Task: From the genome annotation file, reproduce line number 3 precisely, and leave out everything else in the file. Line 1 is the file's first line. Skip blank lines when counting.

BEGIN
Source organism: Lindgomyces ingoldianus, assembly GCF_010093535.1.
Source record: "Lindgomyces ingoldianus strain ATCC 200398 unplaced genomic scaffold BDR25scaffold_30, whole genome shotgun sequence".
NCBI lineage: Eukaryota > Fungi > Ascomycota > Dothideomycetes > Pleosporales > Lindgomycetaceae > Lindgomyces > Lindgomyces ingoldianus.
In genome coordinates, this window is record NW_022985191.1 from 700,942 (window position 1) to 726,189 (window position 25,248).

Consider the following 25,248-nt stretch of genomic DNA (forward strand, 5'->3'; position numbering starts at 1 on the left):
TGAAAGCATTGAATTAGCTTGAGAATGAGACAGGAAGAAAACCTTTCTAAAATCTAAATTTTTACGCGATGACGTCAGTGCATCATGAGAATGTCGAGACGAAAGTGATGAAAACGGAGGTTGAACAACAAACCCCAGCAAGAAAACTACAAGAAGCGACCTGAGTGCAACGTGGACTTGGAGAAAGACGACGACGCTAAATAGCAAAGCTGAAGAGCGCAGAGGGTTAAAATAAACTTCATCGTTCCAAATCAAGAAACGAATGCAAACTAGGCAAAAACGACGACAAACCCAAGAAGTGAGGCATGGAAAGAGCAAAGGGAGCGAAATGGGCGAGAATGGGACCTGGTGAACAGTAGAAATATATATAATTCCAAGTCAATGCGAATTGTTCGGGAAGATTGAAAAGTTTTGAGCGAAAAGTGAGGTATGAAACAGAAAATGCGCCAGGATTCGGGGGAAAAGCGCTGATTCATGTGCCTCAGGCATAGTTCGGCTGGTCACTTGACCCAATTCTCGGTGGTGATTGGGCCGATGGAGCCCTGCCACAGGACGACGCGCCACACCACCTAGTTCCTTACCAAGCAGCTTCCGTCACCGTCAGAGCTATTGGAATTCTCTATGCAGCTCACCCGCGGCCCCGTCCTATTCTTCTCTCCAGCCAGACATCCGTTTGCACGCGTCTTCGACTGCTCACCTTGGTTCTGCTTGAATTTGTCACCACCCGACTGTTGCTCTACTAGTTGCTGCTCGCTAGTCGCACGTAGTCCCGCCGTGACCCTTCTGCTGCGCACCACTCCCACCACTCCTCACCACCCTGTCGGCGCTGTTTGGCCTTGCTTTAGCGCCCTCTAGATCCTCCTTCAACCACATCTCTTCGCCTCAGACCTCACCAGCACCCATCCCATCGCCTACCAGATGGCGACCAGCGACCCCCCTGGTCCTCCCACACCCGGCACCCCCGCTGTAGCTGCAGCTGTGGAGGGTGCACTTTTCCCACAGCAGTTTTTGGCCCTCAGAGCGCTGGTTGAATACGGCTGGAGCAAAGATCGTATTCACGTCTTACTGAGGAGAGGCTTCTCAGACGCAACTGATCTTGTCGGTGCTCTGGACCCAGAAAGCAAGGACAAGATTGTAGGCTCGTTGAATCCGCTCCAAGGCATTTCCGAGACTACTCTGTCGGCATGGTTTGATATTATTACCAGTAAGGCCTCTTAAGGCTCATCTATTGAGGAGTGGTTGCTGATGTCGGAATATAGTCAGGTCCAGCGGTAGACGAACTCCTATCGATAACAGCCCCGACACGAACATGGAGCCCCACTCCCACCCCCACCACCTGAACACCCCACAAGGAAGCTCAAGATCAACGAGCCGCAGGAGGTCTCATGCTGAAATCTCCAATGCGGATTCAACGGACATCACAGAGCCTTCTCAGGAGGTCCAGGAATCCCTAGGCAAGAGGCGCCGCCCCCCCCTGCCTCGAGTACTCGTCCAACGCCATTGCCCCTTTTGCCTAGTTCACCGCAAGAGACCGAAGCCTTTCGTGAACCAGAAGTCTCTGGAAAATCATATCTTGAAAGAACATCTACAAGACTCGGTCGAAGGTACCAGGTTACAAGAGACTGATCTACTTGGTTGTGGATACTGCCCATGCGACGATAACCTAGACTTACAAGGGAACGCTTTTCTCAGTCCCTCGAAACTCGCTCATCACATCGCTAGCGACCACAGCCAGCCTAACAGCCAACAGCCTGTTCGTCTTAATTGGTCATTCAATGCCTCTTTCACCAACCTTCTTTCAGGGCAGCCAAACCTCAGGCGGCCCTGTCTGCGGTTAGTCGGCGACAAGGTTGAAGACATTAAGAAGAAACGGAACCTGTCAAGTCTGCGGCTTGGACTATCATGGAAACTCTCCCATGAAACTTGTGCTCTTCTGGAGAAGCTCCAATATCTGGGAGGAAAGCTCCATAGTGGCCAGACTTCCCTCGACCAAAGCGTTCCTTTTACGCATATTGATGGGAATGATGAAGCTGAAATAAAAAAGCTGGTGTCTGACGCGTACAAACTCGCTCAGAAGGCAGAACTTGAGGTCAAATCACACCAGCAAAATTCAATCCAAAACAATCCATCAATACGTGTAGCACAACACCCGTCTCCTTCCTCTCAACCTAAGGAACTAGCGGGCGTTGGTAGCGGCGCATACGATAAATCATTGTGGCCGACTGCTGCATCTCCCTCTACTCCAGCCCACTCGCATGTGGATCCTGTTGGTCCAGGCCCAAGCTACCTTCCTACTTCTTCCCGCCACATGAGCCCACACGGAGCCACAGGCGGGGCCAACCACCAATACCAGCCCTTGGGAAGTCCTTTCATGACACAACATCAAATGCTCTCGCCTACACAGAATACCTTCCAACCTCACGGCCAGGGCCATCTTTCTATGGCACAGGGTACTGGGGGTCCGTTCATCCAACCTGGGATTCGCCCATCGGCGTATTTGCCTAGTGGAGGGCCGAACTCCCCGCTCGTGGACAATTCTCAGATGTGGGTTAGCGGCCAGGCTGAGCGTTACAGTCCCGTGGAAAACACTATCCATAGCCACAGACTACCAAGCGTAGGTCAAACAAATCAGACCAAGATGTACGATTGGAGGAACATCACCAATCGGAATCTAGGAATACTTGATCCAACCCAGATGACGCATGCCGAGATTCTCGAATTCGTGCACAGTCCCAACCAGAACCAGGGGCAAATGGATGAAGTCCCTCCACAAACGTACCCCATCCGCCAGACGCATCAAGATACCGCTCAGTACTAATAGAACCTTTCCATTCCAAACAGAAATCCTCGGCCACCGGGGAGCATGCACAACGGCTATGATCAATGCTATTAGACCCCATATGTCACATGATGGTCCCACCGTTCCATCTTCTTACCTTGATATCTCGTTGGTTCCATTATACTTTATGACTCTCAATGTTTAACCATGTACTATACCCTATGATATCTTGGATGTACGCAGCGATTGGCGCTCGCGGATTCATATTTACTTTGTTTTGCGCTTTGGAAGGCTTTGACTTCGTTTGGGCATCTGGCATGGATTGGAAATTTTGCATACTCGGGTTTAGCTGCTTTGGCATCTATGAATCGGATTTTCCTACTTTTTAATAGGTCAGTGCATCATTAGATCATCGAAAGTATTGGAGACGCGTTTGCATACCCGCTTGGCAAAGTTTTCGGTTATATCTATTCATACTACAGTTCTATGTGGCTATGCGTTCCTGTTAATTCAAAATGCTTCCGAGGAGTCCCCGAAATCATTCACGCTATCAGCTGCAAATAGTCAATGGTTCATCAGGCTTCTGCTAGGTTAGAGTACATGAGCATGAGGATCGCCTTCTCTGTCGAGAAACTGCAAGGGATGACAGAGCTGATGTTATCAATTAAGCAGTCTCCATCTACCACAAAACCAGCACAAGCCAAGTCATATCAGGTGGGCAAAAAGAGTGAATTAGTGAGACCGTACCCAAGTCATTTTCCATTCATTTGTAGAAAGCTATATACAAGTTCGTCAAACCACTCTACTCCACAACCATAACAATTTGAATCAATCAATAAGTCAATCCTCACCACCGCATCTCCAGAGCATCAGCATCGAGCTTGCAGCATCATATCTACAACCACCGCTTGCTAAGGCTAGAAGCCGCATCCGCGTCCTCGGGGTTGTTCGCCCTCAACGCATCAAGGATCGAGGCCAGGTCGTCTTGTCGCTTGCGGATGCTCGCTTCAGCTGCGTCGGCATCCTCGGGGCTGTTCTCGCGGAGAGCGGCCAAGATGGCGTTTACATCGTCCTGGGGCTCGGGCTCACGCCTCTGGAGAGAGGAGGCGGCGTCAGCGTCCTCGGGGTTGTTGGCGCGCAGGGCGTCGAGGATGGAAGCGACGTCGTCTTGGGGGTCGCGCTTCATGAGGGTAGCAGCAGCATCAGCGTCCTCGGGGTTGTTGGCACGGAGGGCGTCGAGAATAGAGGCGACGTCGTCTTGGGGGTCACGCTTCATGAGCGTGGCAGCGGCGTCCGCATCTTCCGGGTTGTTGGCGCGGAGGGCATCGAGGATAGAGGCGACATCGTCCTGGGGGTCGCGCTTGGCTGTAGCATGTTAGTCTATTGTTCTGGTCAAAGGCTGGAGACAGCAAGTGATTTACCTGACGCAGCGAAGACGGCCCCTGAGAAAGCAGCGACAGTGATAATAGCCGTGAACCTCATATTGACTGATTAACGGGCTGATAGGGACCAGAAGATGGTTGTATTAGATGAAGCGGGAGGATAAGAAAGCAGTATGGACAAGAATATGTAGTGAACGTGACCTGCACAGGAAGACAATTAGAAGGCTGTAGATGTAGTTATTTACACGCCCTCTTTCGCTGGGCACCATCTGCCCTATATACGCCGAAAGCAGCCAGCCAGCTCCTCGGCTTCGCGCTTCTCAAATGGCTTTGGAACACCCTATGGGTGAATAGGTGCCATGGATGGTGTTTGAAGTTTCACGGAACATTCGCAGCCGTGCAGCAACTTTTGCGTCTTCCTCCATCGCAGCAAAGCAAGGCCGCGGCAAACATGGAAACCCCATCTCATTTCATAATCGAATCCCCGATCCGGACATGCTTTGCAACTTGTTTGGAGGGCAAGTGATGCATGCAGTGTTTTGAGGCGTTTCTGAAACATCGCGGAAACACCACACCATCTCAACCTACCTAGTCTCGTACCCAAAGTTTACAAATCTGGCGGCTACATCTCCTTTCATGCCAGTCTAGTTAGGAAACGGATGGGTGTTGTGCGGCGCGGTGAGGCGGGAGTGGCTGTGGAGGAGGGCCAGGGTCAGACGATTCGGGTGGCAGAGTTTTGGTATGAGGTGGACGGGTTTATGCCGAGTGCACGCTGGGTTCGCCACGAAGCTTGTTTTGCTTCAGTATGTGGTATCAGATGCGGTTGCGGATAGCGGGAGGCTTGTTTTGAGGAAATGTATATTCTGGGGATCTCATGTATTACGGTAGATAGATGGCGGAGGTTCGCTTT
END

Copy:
NCBI lineage: Eukaryota > Fungi > Ascomycota > Dothideomycetes > Pleosporales > Lindgomycetaceae > Lindgomyces > Lindgomyces ingoldianus.